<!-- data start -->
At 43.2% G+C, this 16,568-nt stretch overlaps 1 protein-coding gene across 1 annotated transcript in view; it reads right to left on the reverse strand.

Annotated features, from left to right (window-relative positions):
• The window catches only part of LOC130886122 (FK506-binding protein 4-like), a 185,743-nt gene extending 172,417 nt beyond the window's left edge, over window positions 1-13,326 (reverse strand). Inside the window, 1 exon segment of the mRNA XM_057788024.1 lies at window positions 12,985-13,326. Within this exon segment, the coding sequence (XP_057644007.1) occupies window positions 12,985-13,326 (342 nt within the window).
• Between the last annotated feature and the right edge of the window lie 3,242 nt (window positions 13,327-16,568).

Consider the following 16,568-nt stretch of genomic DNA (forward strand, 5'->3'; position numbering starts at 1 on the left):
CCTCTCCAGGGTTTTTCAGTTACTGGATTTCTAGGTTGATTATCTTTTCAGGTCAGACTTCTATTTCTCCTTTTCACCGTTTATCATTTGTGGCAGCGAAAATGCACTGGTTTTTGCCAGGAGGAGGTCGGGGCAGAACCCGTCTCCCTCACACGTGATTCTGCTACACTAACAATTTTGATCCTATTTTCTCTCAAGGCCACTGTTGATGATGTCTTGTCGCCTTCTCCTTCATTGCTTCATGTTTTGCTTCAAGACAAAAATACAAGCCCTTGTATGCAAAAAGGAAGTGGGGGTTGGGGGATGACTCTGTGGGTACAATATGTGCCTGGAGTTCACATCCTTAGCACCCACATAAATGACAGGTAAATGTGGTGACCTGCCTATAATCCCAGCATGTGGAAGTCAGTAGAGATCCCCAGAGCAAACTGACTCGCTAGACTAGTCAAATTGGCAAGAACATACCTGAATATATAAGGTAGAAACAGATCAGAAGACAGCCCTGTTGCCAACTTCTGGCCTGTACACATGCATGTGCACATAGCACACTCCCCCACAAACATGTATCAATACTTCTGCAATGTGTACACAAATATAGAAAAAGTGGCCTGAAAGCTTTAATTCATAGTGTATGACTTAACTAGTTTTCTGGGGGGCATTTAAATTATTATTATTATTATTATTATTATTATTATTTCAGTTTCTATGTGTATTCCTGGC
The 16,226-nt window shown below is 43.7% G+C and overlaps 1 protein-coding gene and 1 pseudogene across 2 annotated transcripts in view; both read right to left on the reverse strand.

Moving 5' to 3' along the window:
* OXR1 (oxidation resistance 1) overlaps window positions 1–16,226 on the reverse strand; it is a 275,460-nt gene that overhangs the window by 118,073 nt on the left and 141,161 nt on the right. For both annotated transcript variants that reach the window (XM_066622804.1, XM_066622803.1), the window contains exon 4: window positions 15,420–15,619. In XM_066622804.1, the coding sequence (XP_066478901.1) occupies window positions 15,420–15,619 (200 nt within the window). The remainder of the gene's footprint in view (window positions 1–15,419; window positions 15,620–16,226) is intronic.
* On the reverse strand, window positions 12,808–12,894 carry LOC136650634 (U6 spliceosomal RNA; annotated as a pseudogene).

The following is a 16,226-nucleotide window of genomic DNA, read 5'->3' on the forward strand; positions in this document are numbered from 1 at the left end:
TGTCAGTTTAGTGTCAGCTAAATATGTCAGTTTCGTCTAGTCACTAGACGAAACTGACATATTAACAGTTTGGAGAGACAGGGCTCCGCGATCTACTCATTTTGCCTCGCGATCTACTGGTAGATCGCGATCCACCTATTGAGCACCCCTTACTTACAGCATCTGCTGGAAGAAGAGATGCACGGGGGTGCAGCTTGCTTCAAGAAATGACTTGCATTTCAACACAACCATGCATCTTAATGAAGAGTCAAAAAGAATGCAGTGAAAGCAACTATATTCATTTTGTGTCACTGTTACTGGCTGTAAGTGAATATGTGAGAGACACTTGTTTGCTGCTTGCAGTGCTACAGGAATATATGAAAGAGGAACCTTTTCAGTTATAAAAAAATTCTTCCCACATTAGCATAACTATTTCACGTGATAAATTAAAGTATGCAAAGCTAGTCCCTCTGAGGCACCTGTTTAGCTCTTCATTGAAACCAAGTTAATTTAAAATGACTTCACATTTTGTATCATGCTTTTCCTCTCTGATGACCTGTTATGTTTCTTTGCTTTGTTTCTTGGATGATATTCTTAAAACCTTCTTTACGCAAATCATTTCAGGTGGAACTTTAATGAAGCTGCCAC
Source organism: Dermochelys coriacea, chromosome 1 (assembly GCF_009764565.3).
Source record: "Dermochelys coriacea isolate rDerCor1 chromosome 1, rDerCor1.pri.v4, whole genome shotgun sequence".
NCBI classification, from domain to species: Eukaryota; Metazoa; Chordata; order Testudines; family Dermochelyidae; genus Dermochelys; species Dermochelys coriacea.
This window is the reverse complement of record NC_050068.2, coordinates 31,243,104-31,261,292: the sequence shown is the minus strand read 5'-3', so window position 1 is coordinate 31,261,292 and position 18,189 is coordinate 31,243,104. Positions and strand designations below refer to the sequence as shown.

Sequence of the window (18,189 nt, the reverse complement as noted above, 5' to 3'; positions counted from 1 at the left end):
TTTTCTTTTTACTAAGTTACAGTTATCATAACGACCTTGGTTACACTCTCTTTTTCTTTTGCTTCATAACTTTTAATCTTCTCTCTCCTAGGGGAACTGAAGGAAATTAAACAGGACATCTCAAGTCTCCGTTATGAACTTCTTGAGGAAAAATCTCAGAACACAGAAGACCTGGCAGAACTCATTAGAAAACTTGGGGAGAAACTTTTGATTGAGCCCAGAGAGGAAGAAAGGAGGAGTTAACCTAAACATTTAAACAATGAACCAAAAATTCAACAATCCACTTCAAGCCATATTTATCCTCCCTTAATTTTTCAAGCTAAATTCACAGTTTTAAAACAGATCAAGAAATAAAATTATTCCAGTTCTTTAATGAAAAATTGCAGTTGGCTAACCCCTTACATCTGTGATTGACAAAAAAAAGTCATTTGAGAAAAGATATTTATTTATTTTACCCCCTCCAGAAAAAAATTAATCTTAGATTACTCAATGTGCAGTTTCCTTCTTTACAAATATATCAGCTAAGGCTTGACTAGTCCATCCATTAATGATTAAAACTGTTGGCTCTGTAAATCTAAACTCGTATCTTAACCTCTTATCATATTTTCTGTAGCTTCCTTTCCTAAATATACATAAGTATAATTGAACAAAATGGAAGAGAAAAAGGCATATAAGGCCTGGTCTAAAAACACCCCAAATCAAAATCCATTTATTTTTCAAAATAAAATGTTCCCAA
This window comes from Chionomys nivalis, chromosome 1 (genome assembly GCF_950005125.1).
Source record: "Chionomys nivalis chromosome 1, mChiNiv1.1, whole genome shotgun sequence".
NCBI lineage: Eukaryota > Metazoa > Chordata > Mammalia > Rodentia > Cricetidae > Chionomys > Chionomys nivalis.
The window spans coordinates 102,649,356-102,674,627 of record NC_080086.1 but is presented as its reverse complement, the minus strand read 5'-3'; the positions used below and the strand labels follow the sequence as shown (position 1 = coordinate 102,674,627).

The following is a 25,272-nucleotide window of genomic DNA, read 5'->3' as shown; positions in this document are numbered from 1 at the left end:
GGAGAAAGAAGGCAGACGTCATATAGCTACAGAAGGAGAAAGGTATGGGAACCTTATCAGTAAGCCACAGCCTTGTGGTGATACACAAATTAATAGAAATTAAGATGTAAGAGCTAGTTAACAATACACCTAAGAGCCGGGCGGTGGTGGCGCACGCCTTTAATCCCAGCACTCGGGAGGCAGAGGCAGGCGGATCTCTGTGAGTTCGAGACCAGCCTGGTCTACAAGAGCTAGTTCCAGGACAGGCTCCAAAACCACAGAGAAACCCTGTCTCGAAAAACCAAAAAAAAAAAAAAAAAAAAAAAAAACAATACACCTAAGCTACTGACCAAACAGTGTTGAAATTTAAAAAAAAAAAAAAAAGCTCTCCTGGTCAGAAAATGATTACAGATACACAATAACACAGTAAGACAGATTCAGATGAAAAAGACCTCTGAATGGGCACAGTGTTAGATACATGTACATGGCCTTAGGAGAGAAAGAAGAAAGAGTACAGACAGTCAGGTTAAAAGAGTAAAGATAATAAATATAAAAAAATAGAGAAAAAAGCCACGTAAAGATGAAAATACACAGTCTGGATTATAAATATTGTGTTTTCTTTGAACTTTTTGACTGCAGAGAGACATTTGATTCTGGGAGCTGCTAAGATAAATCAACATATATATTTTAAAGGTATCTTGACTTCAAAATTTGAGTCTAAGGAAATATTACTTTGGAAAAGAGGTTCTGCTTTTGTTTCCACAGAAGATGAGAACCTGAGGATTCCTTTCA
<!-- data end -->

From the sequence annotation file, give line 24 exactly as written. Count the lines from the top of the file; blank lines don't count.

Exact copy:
GGAGAAAGAAGGCAGACGTCATATAGCTACAGAAGGAGAAAGGTATGGGAACCTTATCAGTAAGCCACAGCCTTGTGGTGATACACAAATTAATAGAAATTAAGATGTAAGAGCTAGTTAACAATACACCTAAGAGCCGGGCGGTGGTGGCGCACGCCTTTAATCCCAGCACTCGGGAGGCAGAGGCAGGCGGATCTCTGTGAGTTCGAGACCAGCCTGGTCTACAAGAGCTAGTTCCAGGACAGGCTCCAAAACCACAGAGAAACCCTGTCTCGAAAAACCAAAAAAAAAAAAAAAAAAAAAAAAAACAATACACCTAAGCTACTGACCAAACAGTGTTGAAATTTAAAAAAAAAAAAAAAAGCTCTCCTGGTCAGAAAATGATTACAGATACACAATAACACAGTAAGACAGATTCAGATGAAAAAGACCTCTGAATGGGCACAGTGTTAGATACATGTACATGGCCTTAGGAGAGAAAGAAGAAAGAGTACAGACAGTCAGGTTAAAAGAGTAAAGATAATAAATATAAAAAAATAGAGAAAAAAGCCACGTAAAGATGAAAATACACAGTCTGGATTATAAATATTGTGTTTTCTTTGAACTTTTTGACTGCAGAGAGACATTTGATTCTGGGAGCTGCTAAGATAAATCAACATATATATTTTAAAGGTATCTTGACTTCAAAATTTGAGTCTAAGGAAATATTACTTTGGAAAAGAGGTTCTGCTTTTGTTTCCACAGAAGATGAGAACCTGAGGATTCCTTTCA